Thrust Reversing

No, "back thrust", or thrust reversing as it is more commonly called, is not absolutely necessary after landing. For those unfamiliar with the concept, thrust reversing is the process of running an aircraft engine in such a way that it reverses the direction of the thrust and creates a drag force to oppose the aircraft motion. Thrust reversing is accomplished on propeller aircraft by rotating the propeller blades to produce drag, thereby slowing the aircraft, as it rolls down the runway. On jet aircraft, portions of the engine nozzle usually swivel around the end of the nozzle blocking the exhaust coming out of the engine. Both of these methods typically produce a drag force equal to about 40% to 60% of the thrust.

Conceptual diagram of a thrust reverser
Conceptual diagram of a thrust reverser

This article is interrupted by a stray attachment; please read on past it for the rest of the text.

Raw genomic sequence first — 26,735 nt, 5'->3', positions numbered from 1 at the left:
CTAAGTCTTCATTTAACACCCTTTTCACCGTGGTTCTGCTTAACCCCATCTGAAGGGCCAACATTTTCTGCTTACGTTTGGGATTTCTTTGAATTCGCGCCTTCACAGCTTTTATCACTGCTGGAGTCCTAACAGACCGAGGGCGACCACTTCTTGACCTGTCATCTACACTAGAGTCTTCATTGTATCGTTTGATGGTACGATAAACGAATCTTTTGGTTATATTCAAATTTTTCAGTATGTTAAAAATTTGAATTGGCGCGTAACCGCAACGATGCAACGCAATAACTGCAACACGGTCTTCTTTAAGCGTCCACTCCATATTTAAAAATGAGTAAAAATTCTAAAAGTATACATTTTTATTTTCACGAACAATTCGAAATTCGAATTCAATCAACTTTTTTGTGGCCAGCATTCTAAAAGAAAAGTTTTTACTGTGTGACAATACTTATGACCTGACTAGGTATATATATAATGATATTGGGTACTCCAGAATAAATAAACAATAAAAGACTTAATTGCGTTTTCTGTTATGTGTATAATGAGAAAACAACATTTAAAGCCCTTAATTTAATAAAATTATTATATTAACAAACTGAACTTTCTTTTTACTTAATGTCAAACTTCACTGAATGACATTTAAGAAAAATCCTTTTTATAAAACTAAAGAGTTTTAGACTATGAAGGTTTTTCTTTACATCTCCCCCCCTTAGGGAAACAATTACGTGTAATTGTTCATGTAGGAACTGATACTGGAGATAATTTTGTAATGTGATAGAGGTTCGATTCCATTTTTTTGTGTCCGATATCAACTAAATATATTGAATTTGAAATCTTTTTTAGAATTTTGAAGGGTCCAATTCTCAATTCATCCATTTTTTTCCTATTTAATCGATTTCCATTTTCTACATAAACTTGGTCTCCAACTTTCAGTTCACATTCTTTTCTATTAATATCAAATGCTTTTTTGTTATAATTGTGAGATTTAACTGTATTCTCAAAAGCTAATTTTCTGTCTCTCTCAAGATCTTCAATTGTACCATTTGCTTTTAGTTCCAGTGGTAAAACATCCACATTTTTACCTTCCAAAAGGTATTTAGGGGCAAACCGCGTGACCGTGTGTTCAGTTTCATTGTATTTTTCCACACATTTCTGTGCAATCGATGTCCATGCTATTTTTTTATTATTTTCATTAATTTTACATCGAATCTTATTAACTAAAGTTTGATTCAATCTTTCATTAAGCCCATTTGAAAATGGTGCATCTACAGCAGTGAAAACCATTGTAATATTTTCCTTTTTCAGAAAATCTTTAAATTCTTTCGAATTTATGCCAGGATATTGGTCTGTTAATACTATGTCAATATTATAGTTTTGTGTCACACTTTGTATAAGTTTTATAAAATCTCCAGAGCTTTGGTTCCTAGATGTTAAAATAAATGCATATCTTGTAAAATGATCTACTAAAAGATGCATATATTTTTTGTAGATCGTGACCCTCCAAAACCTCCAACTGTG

When you fly, you've probably noticed that the engines are loudest just after the aircraft lands. This fact is particularly true on planes with rear-mounted engines like the Boeing 727 or MD-80. The reason for this increase in noise is that the thrust reversers have been deployed and are blocking the engine exhaust. This effect causes turbulence in the exhaust flow that creates the increased noise.

Though they are not necessary for landing, the reason thrust reversers are so common is that they significantly reduce the distance needed to land an aircraft. Not only does this mean aircraft can land on shorter runways and at smaller airports, but it also greatly reduces the time needed to stop the aircraft before it can begin its taxi to the gate. The runway is cleared faster for other aircraft to land making the airport happy, the plane gets to the gate faster making the passengers happy, and the aircraft can be turned around for its next flight more quickly making the airline happy.
- answer by Jeff Scott, 7 January 2001

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